"Les villes protestantes preferent la liberte avec Calvin QUE la tyrannique concorde avec Luther."—Hist. Crit. du Rationalisme, p. 49.

"Et ailleuz: Stuttgard Dontil etait conservateur DE LA Bibliotheque."-Ib.

And M. Amand Saintes is a Frenchman, and a most erudite man. The Celebrated Frau Bettina von Arnim, who dared to translate into English and to print in Berlin (apud Trowitzsch and Son, 1838), under the new title of Diary of a Child, her own untranslateable letters to Goethe, had at least the very good excuse of her nationality for her peculiar English, the choicest, funniest, maddest, and saddest English ever penned on this planet or in any other, and of which I hope "N. & Q." will accept some small specimens, taken at random among thousands such. To begin with the opening address:

"To the English Bards.

"Gentlemen!—The noble cup of your mellifluous tongue so often brimmed with immortality, here filled with odd but pure and fiery draught, do not refuse to taste if you relish its spirit to be homefelt, though not home-born."


We will next pass to the "Preamble":

"The translating of Goethe's Correspondence with a Child into English was generally disapproved of. Previous to its publication in Germany, the well-renowned Mrs. Austin, by regard for the great German poet, proposed to translate it; but after having perused it with attention, the literate and the most famed bookseller of London thought unadvisable the publication of a book that in every way widely differed from the spirit and feelings of the English, and therefore it could not be depended upon for exciting their interest. Mrs. Austin, by her gracious mind to comply with my wishes, proposed to publish some fragments of it, but as no musician ever likes to have only those passages of his composition executed that blandish the ear, I likewise refused my assent to the maiming of a work, that not by my own merit, but by chance and nature became a work of art, that only in the untouched development of its genius might judiciously be enjoyed and appraised."

Our next and last is taken from p. 133.:

"From those venturesome and spirit-night-wanderings I came home with garments wet with melted snow; they believed I had been in the garden. When night I forgot all; on the next evening at the same time it came back to my mind, and the fear too I had suffered; I could not conceive, how I had ventured to walk alone on that desolate road in the night, and to stay on such a waste dreadful spot; I stood leaning at the court gate; to-day it was not so mild and still as yesterday; the gales rose high and roared along; they sighed up at my feet and hastened on yonder side, the fluttering poplars in the garden bowed and flung off their snow-burden, the clouds drove away in a great hurry, what rooted fast wavered yonder, and what could ever be loosened, was swept away by the hastening breezes." (!!!).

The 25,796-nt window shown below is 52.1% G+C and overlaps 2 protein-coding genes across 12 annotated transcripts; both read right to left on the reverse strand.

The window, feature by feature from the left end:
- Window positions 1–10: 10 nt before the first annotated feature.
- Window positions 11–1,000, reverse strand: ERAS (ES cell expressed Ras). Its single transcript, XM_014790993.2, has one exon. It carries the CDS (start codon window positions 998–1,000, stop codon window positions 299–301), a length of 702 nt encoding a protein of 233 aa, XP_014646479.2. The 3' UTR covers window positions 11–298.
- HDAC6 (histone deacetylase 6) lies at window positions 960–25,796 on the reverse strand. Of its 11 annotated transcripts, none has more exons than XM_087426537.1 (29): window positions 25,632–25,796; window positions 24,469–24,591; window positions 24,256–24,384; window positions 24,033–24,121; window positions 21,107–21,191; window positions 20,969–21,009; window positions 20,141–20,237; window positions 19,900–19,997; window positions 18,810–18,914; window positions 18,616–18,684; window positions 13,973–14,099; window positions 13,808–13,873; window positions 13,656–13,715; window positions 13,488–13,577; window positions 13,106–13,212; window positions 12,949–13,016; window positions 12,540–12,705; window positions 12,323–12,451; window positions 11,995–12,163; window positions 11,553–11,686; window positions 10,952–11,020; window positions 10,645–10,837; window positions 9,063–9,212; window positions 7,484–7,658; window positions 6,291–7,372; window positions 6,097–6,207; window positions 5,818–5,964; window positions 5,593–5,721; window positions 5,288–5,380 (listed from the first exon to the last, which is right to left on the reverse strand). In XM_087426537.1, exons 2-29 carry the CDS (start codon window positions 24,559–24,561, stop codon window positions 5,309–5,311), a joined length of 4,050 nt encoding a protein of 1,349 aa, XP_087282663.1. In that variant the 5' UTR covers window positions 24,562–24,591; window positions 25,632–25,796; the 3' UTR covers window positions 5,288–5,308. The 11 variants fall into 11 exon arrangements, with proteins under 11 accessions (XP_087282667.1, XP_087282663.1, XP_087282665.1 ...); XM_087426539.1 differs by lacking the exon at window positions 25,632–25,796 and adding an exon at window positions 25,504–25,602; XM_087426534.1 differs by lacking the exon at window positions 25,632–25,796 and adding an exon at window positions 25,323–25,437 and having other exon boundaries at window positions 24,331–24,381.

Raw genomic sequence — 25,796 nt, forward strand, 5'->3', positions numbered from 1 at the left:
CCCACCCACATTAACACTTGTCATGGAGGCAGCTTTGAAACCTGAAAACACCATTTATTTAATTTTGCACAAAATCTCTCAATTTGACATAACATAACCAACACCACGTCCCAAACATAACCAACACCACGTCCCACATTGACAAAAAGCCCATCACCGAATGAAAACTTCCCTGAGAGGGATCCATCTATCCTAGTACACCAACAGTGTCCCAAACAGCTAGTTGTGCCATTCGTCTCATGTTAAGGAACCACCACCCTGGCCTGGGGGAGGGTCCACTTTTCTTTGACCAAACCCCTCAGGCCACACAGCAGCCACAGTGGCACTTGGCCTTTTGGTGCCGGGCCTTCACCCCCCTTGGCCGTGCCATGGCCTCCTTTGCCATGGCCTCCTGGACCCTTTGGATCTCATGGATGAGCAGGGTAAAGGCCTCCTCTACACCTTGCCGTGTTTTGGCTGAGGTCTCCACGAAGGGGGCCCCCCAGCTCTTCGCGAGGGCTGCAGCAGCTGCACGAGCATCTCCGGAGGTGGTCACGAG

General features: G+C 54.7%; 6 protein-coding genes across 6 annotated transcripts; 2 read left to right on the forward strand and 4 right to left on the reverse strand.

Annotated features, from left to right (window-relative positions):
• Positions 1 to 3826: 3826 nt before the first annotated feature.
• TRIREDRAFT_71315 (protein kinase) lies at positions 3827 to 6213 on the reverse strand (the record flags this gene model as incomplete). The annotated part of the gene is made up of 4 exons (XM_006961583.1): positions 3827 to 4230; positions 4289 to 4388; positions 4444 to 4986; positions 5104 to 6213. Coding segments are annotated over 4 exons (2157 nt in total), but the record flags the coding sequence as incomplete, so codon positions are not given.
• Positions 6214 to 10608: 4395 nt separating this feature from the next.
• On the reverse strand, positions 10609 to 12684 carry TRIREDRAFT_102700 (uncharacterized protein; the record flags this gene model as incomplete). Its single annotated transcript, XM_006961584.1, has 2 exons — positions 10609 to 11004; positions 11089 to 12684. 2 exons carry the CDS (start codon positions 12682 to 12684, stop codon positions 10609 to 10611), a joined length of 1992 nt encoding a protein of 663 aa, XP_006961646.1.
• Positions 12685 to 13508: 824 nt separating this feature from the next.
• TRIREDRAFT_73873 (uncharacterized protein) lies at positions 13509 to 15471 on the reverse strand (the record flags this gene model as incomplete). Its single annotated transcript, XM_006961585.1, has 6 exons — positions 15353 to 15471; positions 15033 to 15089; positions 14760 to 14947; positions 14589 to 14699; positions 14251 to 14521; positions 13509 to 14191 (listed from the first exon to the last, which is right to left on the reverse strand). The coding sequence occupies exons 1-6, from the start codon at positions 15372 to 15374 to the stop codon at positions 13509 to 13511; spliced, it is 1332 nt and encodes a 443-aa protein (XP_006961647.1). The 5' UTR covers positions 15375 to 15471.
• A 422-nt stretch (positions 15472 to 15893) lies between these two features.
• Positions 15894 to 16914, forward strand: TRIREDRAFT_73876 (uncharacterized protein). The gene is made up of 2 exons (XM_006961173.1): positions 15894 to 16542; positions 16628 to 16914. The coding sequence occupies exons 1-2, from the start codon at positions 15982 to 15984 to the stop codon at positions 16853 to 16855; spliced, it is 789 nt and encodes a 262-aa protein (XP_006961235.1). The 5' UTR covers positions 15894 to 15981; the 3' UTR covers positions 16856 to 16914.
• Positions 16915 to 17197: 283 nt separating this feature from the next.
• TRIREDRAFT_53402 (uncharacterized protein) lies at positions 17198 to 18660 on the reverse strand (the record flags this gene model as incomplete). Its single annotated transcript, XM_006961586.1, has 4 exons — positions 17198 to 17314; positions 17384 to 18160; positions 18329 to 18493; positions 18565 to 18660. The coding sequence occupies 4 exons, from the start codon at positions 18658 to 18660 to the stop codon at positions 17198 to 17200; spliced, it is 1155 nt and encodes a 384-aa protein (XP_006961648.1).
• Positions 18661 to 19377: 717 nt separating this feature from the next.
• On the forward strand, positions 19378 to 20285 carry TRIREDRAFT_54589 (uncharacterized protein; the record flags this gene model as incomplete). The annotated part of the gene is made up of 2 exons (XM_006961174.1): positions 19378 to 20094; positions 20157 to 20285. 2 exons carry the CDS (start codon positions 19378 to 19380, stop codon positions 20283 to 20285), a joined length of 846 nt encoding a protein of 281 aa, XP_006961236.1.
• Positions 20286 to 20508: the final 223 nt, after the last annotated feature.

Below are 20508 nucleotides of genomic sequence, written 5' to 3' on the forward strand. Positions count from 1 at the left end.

P. S.—Excuse my French-English.


Paris, Palais de l'Institut.

* * * * *


Meaning of "Delighted" in some Places of Shakspeare.—I am sorry to be obliged to differ so often in opinion with H. C. K., but as we are both, I trust, solely actuated by the love of truth, he no doubt will excuse me. My difference now with him is about "delighted spirit," by which he understands the "tender delicate spirit," while I take it to be the "delectable" or "delightful spirit." As I think this is founded on the Latin, I beg permission to quote the following portion of my note on Jug. ii. 3. in my edition of Sallust:

"Incorruptus, [Greek: aphthartos] , i. e. incapable of dissolution, the incorruptibilis of the Fathers of the Church. In imitation probably of the Greek verbal adjective in [Greek: tos], as [Greek: hairetos], [Greek: streptos], etc., the Latins, especially Sallust, sometimes used the past part. as equivalent to an adj. in bilis: comp. xliii, 5.; lxxvi. 1.; xci. 7.; Cat. I. 4.,


'Non exorato stant adamante viae;' Propert. IV. 11. 4., 'Mare scopulis inaccessum;' Plin. Nat. Hist., XII. 14.

It is in this sense that flexus is to be understood in Virg. AEn., v. 500."

The same employment of the past part. is frequent in our old English writers, and I rather think that they adopted it from the Latin. The earliest instance which I find in my notes is from Golding, who renders the tonitrus et inevitabile fulmen of Ovid (Met. III. 301.):

"With dry and dreadful thunderclaps and lightning to the same, Of deadly and unavoided dint."

In Milton I have noticed the following participles used in this sense: unmoved, abhorred, unnumbered, unapproached, dismayed, unreproved, unremoved, unsucceeded, preferred. But as Milton was addicted to Latinising, I will give some examples from Shakspeare himself:

"Now thou art come unto a feast of death A terrible and unavoided danger."—1 Hen. VI., Act IV. Sc. 5.

"We see the very wreck that we must suffer, And unavoided the danger now, For suffering so the causes of our wreck."—Rich. II., Act II. Sc. 1.